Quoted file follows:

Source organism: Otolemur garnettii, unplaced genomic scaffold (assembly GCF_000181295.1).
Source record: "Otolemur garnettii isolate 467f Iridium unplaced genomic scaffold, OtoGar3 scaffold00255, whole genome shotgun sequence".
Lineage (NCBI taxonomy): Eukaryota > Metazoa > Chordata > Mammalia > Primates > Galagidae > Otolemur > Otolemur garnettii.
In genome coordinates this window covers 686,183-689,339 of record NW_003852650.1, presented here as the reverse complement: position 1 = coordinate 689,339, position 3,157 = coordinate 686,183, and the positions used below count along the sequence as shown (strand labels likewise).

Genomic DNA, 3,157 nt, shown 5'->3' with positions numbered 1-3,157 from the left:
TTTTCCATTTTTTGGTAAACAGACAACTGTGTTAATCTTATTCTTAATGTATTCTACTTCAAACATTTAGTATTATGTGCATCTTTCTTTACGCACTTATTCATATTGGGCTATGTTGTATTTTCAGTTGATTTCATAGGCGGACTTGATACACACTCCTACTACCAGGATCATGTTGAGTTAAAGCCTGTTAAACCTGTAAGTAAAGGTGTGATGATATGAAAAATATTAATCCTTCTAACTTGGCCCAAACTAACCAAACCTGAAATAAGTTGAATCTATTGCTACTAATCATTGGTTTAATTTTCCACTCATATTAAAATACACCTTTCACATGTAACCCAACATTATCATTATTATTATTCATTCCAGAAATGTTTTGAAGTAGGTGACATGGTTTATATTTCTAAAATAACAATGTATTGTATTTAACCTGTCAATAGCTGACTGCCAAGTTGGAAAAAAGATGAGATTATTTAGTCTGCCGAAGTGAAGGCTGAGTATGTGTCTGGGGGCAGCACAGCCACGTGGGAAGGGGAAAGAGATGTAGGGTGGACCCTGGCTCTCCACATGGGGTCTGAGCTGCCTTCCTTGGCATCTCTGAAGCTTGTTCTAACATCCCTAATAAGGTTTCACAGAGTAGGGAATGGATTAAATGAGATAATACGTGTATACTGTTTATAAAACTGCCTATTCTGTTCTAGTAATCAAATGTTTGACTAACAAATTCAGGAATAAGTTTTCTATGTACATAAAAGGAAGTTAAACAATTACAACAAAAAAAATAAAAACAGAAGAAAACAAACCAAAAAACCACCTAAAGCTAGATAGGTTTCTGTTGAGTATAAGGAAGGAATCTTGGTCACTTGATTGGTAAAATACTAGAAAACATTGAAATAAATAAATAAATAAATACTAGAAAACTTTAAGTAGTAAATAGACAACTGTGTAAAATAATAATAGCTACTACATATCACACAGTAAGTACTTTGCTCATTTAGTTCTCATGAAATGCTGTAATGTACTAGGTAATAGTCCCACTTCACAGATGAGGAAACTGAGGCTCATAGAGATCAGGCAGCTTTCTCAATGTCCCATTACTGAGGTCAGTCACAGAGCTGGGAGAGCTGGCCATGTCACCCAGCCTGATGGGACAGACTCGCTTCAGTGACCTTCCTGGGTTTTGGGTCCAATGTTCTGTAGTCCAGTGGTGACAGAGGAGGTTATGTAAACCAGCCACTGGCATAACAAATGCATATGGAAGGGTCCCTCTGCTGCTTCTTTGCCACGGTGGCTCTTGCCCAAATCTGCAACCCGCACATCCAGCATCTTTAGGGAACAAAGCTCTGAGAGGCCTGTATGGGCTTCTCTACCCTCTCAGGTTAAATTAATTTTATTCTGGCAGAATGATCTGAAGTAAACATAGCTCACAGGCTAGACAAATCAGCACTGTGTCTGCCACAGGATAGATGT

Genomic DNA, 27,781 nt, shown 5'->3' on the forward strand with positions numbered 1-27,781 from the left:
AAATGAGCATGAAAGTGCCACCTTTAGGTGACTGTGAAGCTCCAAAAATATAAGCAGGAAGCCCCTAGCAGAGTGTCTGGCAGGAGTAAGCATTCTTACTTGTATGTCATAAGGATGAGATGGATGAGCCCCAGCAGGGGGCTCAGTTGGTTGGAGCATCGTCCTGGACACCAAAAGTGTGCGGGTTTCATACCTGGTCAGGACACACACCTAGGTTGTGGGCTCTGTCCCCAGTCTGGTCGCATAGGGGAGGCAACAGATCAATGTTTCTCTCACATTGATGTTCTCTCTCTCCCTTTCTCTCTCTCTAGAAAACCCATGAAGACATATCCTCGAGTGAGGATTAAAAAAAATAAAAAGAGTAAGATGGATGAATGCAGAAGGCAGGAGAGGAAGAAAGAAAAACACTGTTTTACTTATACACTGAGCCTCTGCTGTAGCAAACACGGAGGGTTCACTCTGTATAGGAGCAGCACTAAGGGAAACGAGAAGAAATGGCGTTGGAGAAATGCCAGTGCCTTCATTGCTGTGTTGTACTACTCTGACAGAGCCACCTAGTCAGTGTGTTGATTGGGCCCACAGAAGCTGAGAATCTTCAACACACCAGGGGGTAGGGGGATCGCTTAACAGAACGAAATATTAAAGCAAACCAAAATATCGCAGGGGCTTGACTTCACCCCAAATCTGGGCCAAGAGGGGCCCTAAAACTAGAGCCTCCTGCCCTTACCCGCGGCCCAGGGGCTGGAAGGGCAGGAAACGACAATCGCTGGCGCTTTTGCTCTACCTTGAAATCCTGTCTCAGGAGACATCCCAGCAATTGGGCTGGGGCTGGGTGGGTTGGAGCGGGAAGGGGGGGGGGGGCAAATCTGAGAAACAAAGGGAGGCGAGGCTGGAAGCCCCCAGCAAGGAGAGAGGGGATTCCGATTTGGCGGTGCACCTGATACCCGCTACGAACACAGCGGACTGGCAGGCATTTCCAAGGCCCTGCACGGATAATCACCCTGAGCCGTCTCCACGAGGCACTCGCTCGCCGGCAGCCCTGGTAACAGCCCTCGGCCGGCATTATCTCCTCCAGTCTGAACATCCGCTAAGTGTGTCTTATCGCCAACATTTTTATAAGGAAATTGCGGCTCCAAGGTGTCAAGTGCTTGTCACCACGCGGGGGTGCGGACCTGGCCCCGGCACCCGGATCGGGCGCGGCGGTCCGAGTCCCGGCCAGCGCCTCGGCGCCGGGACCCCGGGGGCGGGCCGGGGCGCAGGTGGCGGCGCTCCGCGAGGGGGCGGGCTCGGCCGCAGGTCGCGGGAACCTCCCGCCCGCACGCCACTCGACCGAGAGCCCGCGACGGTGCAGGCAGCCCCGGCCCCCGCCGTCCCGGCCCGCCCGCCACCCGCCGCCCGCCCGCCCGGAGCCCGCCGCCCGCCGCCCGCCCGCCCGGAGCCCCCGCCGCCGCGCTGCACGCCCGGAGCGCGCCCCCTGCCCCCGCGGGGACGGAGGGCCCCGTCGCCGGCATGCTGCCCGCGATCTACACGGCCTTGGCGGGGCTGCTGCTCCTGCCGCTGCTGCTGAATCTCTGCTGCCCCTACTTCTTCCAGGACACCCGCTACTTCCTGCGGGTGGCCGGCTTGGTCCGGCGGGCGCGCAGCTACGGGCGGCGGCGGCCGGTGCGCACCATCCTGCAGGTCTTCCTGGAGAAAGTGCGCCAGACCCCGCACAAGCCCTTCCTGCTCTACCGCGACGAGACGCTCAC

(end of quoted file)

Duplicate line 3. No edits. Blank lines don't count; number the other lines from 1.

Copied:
Lineage (NCBI taxonomy): Eukaryota > Metazoa > Chordata > Mammalia > Primates > Galagidae > Otolemur > Otolemur garnettii.